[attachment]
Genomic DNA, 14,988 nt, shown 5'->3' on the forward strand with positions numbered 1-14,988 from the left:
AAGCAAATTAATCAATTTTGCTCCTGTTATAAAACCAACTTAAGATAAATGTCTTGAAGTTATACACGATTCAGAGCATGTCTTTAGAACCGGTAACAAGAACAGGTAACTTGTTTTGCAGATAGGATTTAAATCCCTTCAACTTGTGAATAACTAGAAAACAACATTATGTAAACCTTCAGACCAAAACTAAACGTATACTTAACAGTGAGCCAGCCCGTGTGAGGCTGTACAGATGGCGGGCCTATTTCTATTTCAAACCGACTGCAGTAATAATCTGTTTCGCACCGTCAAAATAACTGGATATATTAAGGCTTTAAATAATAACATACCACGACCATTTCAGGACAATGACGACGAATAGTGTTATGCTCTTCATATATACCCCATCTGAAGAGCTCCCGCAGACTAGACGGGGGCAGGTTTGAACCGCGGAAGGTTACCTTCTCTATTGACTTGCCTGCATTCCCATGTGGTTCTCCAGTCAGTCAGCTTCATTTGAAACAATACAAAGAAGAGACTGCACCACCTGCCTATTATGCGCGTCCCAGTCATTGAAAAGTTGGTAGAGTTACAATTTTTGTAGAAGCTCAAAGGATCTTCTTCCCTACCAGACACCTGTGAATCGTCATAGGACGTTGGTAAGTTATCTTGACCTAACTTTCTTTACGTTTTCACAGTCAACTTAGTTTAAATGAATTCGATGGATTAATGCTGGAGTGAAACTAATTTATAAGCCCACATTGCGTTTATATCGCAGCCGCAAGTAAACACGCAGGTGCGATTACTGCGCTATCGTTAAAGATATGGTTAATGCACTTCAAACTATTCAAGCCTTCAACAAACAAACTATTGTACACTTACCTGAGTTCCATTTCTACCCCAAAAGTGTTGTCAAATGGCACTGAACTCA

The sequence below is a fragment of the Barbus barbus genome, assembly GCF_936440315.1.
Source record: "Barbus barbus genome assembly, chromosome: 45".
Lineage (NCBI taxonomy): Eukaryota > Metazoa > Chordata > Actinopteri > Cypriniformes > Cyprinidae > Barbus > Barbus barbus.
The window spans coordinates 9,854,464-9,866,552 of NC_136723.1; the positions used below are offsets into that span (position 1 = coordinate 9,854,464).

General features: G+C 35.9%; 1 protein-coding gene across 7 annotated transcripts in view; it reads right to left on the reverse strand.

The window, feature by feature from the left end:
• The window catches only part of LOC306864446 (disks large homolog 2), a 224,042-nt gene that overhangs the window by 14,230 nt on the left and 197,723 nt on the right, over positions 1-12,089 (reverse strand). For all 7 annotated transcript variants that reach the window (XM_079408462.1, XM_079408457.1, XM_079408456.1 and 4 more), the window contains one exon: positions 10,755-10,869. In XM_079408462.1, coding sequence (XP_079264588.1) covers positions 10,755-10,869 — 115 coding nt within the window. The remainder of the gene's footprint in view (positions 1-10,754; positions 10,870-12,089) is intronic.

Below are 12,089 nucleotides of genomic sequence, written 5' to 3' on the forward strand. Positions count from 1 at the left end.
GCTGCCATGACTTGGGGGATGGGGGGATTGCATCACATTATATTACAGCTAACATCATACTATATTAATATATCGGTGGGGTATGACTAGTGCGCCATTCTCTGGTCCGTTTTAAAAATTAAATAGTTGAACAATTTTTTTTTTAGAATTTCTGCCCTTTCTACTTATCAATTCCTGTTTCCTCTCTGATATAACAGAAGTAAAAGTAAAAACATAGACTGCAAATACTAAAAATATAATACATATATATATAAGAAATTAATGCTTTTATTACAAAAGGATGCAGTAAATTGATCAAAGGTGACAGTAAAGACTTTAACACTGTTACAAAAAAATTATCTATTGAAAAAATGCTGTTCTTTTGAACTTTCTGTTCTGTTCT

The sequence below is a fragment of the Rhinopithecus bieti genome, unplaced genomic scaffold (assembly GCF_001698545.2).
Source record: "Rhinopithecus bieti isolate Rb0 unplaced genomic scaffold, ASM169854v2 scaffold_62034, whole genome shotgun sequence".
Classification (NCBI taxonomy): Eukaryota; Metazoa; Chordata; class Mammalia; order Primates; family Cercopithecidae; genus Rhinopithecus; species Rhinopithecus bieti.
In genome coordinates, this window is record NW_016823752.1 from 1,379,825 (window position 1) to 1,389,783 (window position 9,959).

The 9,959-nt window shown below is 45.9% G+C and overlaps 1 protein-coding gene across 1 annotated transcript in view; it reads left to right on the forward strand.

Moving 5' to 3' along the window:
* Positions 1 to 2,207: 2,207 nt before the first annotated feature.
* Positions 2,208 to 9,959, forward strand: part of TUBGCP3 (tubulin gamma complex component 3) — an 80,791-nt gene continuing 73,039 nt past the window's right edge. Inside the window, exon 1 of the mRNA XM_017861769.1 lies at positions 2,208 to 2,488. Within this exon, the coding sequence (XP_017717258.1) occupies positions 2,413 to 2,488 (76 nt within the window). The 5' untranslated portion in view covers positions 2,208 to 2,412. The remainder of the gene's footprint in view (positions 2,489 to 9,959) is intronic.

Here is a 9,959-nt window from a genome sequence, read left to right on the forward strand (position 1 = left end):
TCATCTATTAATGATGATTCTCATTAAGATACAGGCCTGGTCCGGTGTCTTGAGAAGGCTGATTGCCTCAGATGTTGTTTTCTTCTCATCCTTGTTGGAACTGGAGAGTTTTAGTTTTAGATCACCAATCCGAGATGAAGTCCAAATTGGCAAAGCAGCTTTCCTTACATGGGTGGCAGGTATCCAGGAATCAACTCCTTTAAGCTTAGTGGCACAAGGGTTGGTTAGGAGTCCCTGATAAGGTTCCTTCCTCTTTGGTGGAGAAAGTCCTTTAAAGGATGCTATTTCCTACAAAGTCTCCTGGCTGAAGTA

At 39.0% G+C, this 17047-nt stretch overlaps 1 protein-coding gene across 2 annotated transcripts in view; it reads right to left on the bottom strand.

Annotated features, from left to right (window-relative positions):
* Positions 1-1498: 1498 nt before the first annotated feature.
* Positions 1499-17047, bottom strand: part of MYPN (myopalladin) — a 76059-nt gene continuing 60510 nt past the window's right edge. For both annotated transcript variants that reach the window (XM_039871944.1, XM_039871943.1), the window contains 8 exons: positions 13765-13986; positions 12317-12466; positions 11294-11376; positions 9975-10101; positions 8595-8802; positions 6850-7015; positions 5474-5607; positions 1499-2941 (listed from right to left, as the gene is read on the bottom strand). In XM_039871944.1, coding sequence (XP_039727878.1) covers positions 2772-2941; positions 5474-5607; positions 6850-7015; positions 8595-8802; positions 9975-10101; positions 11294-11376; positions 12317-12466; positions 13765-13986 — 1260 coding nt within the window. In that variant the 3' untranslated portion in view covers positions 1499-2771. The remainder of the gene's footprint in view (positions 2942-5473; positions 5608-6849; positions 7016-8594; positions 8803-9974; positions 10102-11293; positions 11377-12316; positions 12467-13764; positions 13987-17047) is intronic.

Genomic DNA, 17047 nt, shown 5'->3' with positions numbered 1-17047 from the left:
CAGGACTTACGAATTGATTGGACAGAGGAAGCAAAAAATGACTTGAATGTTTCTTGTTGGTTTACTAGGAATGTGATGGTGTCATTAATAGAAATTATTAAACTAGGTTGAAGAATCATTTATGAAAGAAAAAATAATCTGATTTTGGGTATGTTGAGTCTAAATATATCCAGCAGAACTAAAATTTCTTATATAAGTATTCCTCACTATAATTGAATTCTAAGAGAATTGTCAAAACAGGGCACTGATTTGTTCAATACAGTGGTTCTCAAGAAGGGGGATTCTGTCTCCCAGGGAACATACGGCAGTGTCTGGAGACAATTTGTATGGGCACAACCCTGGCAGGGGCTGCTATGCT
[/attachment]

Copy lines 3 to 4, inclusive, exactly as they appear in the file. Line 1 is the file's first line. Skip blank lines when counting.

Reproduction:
The sequence below is a fragment of the Barbus barbus genome, assembly GCF_936440315.1.
Source record: "Barbus barbus genome assembly, chromosome: 45".